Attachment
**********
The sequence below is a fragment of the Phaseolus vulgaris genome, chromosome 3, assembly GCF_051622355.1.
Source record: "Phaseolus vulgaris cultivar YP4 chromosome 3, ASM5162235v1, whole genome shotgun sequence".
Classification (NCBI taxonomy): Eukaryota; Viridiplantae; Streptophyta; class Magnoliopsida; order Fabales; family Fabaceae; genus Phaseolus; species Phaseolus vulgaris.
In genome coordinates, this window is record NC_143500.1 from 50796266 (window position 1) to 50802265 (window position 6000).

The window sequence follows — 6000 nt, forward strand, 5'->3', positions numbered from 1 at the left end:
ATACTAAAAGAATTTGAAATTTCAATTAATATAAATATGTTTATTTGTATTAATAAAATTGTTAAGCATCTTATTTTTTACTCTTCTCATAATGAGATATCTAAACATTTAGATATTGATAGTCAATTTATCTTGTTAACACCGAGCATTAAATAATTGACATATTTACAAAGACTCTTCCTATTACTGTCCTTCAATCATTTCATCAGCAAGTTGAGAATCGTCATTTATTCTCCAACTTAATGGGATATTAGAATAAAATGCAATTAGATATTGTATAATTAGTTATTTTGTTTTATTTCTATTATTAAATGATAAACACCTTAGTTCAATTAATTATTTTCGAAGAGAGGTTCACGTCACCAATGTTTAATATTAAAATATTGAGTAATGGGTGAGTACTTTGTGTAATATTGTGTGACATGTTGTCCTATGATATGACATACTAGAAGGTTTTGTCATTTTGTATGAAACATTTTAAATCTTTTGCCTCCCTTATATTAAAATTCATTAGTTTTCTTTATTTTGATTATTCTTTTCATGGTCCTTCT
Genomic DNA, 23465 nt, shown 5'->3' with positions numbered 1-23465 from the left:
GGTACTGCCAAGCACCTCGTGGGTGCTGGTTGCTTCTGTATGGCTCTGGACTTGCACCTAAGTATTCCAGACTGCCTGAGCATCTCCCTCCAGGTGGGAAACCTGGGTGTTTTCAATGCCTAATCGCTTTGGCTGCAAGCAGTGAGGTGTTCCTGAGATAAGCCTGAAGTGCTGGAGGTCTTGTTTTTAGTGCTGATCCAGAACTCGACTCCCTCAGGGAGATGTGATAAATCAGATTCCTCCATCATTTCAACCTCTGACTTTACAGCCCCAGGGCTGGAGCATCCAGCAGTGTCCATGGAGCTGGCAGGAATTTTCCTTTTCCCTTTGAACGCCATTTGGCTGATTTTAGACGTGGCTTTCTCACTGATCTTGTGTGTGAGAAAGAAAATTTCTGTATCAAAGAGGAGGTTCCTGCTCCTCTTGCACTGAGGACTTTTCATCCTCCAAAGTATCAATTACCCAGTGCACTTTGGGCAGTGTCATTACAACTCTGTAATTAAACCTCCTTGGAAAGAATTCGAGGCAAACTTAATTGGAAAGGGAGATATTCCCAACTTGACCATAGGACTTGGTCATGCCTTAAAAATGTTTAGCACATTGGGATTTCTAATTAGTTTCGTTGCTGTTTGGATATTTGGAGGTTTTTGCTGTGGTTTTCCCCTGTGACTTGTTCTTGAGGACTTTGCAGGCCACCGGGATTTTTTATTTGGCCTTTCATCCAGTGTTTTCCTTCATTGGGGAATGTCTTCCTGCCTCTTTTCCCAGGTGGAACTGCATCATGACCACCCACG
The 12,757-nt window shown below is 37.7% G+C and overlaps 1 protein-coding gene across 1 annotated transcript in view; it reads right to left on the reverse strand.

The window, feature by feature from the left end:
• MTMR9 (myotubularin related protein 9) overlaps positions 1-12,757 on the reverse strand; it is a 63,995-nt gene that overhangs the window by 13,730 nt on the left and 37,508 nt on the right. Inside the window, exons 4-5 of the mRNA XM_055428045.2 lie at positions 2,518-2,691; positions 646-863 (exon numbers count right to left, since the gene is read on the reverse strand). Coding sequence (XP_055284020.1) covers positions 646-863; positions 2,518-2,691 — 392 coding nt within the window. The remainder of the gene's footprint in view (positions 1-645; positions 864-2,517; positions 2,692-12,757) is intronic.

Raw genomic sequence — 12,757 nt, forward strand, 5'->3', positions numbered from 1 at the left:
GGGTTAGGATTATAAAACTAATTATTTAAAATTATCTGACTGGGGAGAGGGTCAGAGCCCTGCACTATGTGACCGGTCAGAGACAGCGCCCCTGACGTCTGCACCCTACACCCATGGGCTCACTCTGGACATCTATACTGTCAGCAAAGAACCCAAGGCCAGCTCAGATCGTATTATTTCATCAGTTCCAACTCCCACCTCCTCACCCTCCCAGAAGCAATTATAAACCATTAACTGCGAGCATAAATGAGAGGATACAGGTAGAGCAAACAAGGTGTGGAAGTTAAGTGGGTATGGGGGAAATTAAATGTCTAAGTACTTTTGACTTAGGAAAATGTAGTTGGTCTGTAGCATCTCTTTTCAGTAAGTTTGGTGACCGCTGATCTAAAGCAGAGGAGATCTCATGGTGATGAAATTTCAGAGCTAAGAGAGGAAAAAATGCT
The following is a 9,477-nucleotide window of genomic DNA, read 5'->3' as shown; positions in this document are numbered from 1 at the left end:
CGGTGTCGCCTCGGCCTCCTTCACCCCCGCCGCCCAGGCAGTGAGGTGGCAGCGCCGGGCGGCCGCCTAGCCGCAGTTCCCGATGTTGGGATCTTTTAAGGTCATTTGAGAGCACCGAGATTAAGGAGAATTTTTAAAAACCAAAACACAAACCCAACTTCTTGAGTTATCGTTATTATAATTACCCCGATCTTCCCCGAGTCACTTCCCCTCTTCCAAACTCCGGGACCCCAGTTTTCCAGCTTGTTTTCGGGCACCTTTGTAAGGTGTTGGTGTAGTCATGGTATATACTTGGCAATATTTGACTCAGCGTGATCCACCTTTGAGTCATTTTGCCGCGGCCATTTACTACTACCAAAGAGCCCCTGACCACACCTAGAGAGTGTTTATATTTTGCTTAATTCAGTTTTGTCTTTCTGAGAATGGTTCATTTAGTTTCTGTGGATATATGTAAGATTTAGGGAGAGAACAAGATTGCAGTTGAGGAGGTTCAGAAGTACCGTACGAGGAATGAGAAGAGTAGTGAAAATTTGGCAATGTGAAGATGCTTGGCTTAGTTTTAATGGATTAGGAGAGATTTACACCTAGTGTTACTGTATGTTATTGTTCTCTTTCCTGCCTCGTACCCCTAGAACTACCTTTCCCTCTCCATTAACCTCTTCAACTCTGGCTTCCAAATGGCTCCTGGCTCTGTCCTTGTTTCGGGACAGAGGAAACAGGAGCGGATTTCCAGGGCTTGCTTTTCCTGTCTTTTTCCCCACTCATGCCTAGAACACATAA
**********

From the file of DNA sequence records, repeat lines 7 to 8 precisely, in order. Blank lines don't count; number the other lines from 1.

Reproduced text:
Genomic DNA, 23465 nt, shown 5'->3' with positions numbered 1-23465 from the left:
GGTACTGCCAAGCACCTCGTGGGTGCTGGTTGCTTCTGTATGGCTCTGGACTTGCACCTAAGTATTCCAGACTGCCTGAGCATCTCCCTCCAGGTGGGAAACCTGGGTGTTTTCAATGCCTAATCGCTTTGGCTGCAAGCAGTGAGGTGTTCCTGAGATAAGCCTGAAGTGCTGGAGGTCTTGTTTTTAGTGCTGATCCAGAACTCGACTCCCTCAGGGAGATGTGATAAATCAGATTCCTCCATCATTTCAACCTCTGACTTTACAGCCCCAGGGCTGGAGCATCCAGCAGTGTCCATGGAGCTGGCAGGAATTTTCCTTTTCCCTTTGAACGCCATTTGGCTGATTTTAGACGTGGCTTTCTCACTGATCTTGTGTGTGAGAAAGAAAATTTCTGTATCAAAGAGGAGGTTCCTGCTCCTCTTGCACTGAGGACTTTTCATCCTCCAAAGTATCAATTACCCAGTGCACTTTGGGCAGTGTCATTACAACTCTGTAATTAAACCTCCTTGGAAAGAATTCGAGGCAAACTTAATTGGAAAGGGAGATATTCCCAACTTGACCATAGGACTTGGTCATGCCTTAAAAATGTTTAGCACATTGGGATTTCTAATTAGTTTCGTTGCTGTTTGGATATTTGGAGGTTTTTGCTGTGGTTTTCCCCTGTGACTTGTTCTTGAGGACTTTGCAGGCCACCGGGATTTTTTATTTGGCCTTTCATCCAGTGTTTTCCTTCATTGGGGAATGTCTTCCTGCCTCTTTTCCCAGGTGGAACTGCATCATGACCACCCACG